(2) Overtime needs and required staffing levels shall be determined by the Sheriff.

(3) All scheduled overtime shall be assigned within classification as follows:

(a) Employees shall volunteer for overtime and their names shall be placed on a list in seniority order within each work unit.

(b) When necessary to schedule overtime the assignment shall be rotated by seniority among all volunteers on the list within the work unit where the overtime is being scheduled.

(c) In the event an employee refuses to accept an overtime assignment or there are insufficient volunteers for the work unit where overtime is required, the least senior employee in the classification in the work unit shall be required to work the overtime assignment.

(d) Employees will not be scheduled for overtime when they are liquidating accrued time off or during an approved leave of absence or disciplinary suspension.

(e) For an event identified by the Sheriff as a Special Event, the above procedure shall be utilized on a departmental basis. In the event there are insufficient volunteers for a Special Event overtime assignment the Sheriff shall rotate in the inverse order of seniority among all employees in the department in the classification.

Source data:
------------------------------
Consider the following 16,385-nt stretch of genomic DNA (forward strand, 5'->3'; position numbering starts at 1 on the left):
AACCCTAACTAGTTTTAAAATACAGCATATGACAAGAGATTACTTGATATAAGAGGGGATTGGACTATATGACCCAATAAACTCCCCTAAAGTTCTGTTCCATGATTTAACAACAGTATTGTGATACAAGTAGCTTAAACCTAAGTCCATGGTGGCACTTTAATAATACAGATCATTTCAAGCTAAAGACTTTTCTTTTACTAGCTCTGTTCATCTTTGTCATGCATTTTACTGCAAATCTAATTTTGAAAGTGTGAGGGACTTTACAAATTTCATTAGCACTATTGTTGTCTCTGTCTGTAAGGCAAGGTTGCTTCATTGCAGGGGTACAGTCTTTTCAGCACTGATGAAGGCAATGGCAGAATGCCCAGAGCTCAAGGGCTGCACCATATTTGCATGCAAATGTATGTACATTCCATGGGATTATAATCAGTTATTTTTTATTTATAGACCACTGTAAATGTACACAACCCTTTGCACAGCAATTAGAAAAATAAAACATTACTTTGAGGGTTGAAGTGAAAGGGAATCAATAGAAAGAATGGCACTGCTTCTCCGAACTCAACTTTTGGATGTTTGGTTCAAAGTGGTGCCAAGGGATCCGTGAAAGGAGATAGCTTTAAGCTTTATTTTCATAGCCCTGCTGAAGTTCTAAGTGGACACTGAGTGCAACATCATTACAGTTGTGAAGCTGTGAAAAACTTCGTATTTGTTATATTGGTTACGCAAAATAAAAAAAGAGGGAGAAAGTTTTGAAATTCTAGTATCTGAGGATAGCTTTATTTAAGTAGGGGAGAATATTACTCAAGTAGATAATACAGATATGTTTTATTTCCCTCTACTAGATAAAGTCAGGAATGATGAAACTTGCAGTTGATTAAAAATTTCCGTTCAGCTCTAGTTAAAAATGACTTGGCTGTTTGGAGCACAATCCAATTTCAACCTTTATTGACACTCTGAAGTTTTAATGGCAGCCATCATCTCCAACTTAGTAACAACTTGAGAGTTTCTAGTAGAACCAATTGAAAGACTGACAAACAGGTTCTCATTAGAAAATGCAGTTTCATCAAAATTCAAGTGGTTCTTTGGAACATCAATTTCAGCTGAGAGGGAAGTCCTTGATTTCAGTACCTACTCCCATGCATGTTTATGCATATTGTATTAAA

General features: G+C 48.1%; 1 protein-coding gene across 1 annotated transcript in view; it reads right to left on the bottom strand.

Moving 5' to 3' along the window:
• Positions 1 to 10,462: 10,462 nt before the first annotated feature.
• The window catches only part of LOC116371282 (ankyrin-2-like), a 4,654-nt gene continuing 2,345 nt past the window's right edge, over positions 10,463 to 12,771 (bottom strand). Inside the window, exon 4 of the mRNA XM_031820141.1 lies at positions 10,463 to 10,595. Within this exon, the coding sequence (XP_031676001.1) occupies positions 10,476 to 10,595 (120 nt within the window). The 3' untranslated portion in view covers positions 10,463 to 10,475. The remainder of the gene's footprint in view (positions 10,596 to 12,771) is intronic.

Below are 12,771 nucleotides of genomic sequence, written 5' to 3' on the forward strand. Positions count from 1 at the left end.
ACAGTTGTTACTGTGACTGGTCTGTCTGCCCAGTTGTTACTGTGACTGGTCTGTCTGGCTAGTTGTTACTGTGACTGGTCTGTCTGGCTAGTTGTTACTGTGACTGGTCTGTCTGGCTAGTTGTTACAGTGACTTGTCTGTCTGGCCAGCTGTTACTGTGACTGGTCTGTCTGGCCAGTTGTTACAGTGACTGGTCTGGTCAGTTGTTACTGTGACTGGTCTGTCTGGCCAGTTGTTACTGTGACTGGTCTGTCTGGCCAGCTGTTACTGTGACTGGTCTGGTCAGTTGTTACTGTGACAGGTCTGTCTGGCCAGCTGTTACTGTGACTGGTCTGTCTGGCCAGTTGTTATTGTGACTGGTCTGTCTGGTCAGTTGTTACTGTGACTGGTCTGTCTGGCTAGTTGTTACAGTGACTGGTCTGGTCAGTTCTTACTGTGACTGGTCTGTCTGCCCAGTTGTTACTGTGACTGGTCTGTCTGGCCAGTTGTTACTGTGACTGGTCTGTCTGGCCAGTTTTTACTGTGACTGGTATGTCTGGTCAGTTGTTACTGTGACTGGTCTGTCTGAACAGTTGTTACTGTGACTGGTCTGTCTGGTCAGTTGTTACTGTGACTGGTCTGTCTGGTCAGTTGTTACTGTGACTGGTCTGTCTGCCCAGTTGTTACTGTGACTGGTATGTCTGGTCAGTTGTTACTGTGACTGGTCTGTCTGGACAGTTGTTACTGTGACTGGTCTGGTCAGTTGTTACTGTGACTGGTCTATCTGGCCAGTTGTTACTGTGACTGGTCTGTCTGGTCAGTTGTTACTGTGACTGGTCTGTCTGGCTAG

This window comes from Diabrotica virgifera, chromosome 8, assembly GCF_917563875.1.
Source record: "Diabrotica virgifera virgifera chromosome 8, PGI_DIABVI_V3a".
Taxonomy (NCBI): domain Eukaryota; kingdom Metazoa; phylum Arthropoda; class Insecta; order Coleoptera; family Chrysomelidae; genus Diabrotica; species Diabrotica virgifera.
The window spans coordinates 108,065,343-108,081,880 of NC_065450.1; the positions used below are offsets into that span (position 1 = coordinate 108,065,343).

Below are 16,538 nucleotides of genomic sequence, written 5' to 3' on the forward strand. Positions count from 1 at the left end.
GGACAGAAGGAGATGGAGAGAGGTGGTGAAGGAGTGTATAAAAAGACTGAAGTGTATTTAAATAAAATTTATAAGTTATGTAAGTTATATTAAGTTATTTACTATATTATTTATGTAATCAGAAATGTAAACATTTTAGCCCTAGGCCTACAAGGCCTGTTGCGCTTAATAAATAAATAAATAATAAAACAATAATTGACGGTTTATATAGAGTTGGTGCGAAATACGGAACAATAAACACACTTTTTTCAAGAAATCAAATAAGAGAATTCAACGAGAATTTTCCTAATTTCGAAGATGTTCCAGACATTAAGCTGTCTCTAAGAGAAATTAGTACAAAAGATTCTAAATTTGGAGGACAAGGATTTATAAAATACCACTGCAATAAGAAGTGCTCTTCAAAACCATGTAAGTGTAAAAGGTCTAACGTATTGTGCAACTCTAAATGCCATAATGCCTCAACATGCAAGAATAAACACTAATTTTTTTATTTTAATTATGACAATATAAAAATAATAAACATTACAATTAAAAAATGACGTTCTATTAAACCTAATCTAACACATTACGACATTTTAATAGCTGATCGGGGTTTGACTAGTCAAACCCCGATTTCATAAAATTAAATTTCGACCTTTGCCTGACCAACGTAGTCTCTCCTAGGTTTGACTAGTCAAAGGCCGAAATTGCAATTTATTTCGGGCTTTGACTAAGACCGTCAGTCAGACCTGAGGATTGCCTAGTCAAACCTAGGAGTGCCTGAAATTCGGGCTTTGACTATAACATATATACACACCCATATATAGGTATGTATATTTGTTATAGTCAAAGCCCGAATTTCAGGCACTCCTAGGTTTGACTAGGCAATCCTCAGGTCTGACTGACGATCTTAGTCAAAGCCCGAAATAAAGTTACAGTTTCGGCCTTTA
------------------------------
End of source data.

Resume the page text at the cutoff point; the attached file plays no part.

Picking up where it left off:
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(f) Employees shall not be permitted to volunteer to work during a period of scheduled vacation, personal time, holiday time or compensatory time unless approved to work by the Sheriff. However, for Special Events as defined in (e) above, employees shall have the opportunity to work overtime hours in accord with the above procedures when they are on vacation, on their normal off-days, or are using holiday or personal days only under the condition that the Sheriff's Department is under contract to be reimbursed for the non-tax levy overtime expense incurred for the Special Event.

(4) Employees shall have the option of accumulating one hundred twenty (120) hours of compensatory time, exclusive of holidays, in lieu of cash, within twenty-six (26) pay periods, provided that such compensatory time may be liquidated only with the consent of the department head and if the County determines staffing is adequate and if no overtime assignment will result employees will be allowed to liquidate their accrued compensatory time. If, because of the needs of the department, such compensatory time is not liquidated within the time limited, the unliquidated balance shall be compensated in cash.